It’s beginning to look a lot like landfill: Guide to more sustainable holidays

Charlotte Fishburne

It’s the most wonderful time of the year! But, it’s also the most wasteful. Thankfully, there are small steps everyone can take to reduce the environmental footprint of holiday cheer. To aid you in making these eco-friendly choices, here is a guide to some of the easiest changes to implement in the upcoming holidays.


Gift wrap is the number one producer of waste during the holidays. According to the Environmental Protection Agency, bows, bags and other holiday materials add 1 million tons of trash to landfills each week. While ripping open presents and tearing through tape and ribbon adds to the gifting experience, there are alternatives that can preserve the essence of traditional gift-giving while cutting down on waste. One option is to make wrapping paper out of paper grocery bags or old newspapers. This can be enhanced with drawings or messages to give the gift a more personal touch. Another possibility is to invest in reusable wrapping for the future. Fabric scraps, old napkins or tablecloths can be cut into perfectly sized eco-wrap. The easiest way to collect gifting material is to save and reuse boxes and ribbons previously received from others.

Gifting experiences instead of objects:

Physical gifts carry the obvious sustainability costs of manufacturing, but they also carry hidden environmental costs when the items are returned. Returning gifts can often be just as wasteful as throwing the gift away. According to Retail Dive, 5 billion pounds of returned goods end up in landfills each year, which is equivalent to the trash produced by 5 million Americans. The process of returning items uses 1.6 billion gallons of diesel fuel and creates 15 million metric tons of carbon dioxide. Gifting an experience is not only more environmentally conscious, but it can also make the recipient feel as if more effort was put into the gift. Some ideas include tickets to a concert, a museum or a sports game. When shopping for someone who wants to learn a new skill, set up a way for them to try something new, like through cooking, yoga or pottery classes. Spending quality time is equally valued when looking for a meaningful gift without breaking the bank. This can be achieved by setting up a picnic, hike or special adventure.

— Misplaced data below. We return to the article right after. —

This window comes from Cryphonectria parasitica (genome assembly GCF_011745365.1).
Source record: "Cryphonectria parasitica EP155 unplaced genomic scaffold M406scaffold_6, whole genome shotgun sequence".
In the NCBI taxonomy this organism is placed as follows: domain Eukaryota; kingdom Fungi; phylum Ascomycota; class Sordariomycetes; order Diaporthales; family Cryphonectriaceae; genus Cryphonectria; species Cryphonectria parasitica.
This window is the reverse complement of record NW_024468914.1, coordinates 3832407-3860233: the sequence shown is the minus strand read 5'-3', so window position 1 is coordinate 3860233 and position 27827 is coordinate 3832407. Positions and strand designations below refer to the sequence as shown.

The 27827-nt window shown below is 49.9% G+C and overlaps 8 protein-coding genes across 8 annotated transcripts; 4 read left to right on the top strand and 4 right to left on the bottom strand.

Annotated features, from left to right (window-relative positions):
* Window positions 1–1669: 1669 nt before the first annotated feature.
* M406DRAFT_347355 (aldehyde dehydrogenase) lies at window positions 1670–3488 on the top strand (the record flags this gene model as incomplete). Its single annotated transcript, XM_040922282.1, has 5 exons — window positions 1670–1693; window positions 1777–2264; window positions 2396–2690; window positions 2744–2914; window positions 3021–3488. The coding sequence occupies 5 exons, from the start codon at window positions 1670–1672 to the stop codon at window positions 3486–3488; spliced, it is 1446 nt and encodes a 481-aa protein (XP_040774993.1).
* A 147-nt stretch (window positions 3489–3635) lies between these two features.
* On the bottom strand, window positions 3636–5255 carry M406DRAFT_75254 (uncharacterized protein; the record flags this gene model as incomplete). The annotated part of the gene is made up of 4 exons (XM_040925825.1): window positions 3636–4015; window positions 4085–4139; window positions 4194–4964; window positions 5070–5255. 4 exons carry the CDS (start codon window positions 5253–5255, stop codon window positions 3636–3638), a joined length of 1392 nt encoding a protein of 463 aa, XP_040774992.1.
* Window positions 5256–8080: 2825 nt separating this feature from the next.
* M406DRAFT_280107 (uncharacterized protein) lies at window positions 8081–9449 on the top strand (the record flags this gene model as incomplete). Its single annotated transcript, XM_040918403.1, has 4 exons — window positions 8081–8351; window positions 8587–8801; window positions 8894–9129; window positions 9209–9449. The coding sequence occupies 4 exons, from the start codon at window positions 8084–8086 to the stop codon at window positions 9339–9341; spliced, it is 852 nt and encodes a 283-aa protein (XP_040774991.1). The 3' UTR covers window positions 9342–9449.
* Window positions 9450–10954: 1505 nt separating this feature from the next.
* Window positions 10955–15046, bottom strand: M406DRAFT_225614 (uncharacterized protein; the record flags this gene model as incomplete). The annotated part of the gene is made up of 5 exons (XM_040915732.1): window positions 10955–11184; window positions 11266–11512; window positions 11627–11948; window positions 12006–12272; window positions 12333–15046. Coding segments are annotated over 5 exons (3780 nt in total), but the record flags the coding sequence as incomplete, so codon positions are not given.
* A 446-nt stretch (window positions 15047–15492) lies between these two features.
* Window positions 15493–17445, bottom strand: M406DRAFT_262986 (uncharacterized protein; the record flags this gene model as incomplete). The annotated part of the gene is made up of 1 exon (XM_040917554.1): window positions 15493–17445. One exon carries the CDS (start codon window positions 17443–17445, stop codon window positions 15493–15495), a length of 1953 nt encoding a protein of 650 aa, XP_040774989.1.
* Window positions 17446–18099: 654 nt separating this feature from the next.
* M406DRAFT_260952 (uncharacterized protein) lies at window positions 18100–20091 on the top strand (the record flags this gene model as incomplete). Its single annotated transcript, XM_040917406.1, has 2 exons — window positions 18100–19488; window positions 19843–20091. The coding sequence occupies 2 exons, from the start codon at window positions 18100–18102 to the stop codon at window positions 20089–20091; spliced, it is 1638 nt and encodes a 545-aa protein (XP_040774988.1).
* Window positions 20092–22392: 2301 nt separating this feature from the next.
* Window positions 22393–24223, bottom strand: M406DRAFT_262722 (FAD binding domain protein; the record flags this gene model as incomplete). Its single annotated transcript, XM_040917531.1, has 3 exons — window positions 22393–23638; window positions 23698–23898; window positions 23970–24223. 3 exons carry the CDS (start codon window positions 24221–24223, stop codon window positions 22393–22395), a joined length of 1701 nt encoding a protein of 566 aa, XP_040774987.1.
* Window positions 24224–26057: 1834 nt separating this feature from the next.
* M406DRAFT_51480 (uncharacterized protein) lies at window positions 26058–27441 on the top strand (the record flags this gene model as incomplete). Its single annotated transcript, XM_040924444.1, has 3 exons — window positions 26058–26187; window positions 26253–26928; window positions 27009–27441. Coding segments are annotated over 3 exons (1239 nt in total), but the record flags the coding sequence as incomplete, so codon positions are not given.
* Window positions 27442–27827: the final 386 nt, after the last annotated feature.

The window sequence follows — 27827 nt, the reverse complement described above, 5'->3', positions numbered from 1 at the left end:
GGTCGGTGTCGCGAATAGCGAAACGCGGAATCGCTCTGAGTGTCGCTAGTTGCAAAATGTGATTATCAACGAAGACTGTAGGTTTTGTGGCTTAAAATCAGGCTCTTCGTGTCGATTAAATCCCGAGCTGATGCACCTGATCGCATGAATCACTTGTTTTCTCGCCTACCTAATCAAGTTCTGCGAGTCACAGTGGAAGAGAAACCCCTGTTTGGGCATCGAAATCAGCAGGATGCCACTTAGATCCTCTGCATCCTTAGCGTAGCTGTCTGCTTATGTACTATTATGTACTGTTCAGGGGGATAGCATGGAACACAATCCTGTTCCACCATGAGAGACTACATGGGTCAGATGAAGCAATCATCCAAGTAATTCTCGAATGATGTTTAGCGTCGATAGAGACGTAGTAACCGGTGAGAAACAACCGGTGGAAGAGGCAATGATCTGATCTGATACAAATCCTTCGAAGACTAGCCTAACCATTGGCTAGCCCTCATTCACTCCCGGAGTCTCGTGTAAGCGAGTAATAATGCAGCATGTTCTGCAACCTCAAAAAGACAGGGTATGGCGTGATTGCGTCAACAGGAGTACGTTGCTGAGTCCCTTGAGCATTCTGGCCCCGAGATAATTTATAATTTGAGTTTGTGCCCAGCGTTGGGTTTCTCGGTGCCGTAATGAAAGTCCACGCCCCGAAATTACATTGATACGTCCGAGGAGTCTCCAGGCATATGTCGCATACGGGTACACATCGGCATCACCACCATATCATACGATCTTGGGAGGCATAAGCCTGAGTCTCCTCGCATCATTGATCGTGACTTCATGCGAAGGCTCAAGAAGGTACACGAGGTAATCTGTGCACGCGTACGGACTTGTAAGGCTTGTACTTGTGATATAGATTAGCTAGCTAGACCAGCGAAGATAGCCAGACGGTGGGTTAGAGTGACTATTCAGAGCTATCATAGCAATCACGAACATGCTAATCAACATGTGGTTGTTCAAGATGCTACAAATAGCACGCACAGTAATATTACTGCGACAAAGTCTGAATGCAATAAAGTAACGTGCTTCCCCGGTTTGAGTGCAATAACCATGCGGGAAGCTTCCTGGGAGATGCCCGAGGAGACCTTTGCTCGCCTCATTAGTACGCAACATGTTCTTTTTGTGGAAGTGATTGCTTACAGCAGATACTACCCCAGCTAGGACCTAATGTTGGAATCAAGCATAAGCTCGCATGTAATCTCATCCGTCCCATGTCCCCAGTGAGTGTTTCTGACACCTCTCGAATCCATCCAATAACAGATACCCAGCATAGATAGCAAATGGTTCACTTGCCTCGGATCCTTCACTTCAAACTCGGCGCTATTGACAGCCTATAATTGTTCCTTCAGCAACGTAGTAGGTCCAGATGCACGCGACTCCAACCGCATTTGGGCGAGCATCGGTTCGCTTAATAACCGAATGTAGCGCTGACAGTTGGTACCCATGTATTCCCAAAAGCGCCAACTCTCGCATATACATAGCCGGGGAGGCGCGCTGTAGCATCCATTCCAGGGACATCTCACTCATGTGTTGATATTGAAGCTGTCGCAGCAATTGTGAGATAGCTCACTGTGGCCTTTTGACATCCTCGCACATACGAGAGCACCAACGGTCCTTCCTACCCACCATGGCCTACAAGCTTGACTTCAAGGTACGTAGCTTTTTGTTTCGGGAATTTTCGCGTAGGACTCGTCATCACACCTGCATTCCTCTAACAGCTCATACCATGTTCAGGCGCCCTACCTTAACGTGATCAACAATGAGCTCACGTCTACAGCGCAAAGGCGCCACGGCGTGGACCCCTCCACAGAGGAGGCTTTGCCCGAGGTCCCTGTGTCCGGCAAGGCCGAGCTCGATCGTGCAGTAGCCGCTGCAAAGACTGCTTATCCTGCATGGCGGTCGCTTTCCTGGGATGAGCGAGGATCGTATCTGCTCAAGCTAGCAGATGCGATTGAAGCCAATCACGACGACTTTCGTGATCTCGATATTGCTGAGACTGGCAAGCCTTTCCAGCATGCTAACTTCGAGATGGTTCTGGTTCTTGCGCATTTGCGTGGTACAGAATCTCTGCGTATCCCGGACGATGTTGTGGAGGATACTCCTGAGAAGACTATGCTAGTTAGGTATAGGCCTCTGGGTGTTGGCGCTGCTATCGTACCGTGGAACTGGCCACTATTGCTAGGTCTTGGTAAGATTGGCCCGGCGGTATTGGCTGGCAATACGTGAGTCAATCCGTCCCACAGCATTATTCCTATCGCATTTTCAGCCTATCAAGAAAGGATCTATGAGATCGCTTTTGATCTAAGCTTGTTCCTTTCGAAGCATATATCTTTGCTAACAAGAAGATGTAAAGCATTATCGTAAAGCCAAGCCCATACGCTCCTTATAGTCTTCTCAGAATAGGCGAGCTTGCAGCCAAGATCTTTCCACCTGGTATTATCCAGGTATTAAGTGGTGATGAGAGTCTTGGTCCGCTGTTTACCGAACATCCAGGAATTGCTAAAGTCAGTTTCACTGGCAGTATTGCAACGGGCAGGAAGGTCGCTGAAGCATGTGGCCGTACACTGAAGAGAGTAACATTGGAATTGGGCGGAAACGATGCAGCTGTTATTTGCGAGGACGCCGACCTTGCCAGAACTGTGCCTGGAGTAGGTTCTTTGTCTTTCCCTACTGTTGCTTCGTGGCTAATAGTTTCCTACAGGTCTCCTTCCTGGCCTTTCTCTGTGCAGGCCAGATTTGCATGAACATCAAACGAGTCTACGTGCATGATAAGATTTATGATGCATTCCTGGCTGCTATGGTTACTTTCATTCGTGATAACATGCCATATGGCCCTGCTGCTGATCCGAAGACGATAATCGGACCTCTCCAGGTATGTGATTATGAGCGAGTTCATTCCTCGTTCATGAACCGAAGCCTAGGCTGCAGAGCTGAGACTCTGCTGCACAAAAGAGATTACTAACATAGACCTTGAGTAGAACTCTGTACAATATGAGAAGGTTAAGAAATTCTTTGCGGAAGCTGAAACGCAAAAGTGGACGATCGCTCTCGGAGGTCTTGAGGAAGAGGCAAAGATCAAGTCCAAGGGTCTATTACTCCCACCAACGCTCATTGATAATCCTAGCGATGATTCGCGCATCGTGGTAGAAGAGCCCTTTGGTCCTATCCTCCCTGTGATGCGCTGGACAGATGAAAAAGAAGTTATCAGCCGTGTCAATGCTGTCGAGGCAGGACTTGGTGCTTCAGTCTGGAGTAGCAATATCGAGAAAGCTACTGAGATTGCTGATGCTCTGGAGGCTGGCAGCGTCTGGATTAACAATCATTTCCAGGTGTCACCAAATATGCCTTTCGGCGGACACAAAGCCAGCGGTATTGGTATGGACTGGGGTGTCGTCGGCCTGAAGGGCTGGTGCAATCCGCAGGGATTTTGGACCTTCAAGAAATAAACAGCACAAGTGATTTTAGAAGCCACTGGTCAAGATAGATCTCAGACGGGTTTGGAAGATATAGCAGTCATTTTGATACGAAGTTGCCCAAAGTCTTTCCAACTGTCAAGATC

Holiday lights:
The holidays wouldn’t feel right without the shimmering strings of lights while driving through neighborhoods. There are ways to reduce the environmental impact of such a huge use of energy. By putting holiday lights on a timer, you can avoid unnecessary lighting and save money on the energy bill. Another solution is to upgrade lighting to more sustainable options. According to the U.S. Department of Energy, if everyone replaced their conventional holiday light strings with LEDs, 9.9 billion pounds of annual greenhouse gas emissions would be prevented, saving $850 million each year. With more efficient usage of holiday lighting, everyone can enjoy the holiday sparkle with a clean conscience.

Being sustainable during the holidays doesn’t have to mean turning into the Grinch. With a few smart steps, you can be just as festive without ending up on Santa’s eco-naughty list.